COLUMBIA, S.C. - South Carolina legislators might finally be in position this year to overhaul the regulations for building or expanding medical facilities.
Under state law, a certificate of need is currently required before hospitals and other medical facilities can build, expand, offer a new service or buy medical equipment costing more than $600,000.
During a preview session Thursday, Rep. Murrell Smith said he's hopeful a bill will be approved early in the coming legislative session to streamline that process.
"I'm more optimistic this year than I have been in any other year in dealing with certificate of need," said Smith, R-Sumter, who chairs a House health care subcommittee.
Legislators have been pondering ways to deal with the program since July 2013, when Gov. Nikki Haley vetoed the $2 million needed to run the program. At the time, the Republican said the process should be left to the open market.
Haley has long opposed certificates of need. Before becoming governor, she worked as a fundraiser for Lexington Medical Center, which spent nearly a decade fighting with the Department of Health and Environmental Control over whether it could do open-heart surgery before reaching a compromise with another Columbia-area hospital.
The House sustained Haley's veto after Ways and Means Chairman Brian White took the floor and said the cut was just about the money, not whether the program should continue. Some House Republicans ultimately said they didn't intend to nix the program entirely.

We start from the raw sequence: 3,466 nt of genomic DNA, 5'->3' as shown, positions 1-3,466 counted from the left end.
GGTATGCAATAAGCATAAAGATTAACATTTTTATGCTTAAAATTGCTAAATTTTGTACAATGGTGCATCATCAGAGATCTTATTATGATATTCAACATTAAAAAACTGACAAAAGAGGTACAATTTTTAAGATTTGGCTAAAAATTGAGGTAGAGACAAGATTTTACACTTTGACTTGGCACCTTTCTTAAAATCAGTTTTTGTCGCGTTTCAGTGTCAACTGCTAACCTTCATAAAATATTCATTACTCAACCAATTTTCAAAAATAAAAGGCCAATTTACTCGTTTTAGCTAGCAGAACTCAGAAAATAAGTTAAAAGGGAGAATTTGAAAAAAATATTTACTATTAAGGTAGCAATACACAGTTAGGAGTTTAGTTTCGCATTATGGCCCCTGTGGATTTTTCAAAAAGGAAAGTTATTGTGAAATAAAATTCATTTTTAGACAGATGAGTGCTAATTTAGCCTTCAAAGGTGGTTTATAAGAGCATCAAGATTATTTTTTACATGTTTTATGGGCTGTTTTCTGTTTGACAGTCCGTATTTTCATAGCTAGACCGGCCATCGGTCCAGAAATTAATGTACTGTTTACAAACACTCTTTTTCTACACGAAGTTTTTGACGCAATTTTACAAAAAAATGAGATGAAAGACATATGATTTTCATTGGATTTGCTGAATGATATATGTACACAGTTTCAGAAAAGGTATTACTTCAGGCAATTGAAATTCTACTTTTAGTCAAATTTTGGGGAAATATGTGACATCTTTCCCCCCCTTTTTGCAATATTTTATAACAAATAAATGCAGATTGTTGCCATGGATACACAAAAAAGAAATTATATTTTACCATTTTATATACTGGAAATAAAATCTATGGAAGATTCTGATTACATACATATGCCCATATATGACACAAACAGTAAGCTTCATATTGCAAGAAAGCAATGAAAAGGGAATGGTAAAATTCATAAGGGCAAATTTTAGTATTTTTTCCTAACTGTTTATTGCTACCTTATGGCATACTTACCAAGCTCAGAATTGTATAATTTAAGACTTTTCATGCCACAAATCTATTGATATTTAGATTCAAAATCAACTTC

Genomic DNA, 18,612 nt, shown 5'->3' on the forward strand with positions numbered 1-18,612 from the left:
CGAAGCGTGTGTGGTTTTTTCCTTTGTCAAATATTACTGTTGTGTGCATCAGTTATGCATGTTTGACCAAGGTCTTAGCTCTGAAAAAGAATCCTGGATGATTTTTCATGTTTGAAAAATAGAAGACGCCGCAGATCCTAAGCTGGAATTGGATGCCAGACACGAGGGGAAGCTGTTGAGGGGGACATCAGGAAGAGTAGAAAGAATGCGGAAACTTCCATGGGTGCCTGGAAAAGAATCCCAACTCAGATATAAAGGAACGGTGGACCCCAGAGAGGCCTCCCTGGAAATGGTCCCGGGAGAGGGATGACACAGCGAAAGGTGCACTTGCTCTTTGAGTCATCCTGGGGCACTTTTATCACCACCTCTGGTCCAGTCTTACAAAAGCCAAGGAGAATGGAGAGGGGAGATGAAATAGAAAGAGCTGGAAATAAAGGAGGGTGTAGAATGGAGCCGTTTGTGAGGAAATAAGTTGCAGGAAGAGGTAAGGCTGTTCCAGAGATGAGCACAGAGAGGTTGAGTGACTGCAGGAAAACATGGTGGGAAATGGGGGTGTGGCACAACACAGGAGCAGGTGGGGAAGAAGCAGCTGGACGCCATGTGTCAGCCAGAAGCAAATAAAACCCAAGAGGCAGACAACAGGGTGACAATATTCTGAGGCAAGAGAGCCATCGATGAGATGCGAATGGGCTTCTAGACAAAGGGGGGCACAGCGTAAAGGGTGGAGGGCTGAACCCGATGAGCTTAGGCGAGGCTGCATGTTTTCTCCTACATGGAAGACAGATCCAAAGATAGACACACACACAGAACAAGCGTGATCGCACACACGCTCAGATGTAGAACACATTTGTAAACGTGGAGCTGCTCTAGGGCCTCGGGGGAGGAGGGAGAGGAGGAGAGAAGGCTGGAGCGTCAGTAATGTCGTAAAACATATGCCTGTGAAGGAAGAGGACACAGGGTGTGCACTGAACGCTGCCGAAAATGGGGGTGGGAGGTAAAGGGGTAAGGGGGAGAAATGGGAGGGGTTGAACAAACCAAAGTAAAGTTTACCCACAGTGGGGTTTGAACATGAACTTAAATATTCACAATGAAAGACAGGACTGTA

DHEC director Catherine Templeton told providers that, if the Legislature eventually restored the process, the agency wouldn't punish projects undertaken in the interim unless forced to do so. DHEC immediately laid off employees and shuttered the review process after the funding was vetoed.
Hospitals sued, and the state Supreme Court ruled last year that DHEC must continue the program, even though its funding was vetoed.
Among other things, Smith's proposal would eliminate some requirements, like a hospital needing permission to expand an existing facility. In September, Lexington Medical was ordered to shut down an open-heart surgery unit and catheterization lab that it opened earlier in the year, while the certificate of need program was in limbo. An administrative law judge ruled the hospital needed a certificate for the expansion, even though it mirrored other previously approved facilities.
Smith's bill also requires the DHEC board to review projects that sprung up during the nearly yearlong period between Haley's veto and the Supreme Court decision.
South Carolina is among nearly three dozen states that require the regulatory review of major medical projects. A 1974 federal law required states to enact the process in an effort to control health care costs. But Congress repealed the law 13 years later, after studies showed it had little effect.
Since then, more than a dozen states have repealed their certificate of need programs. Regulations vary widely among remaining states, according to the National Conference of State Legislatures.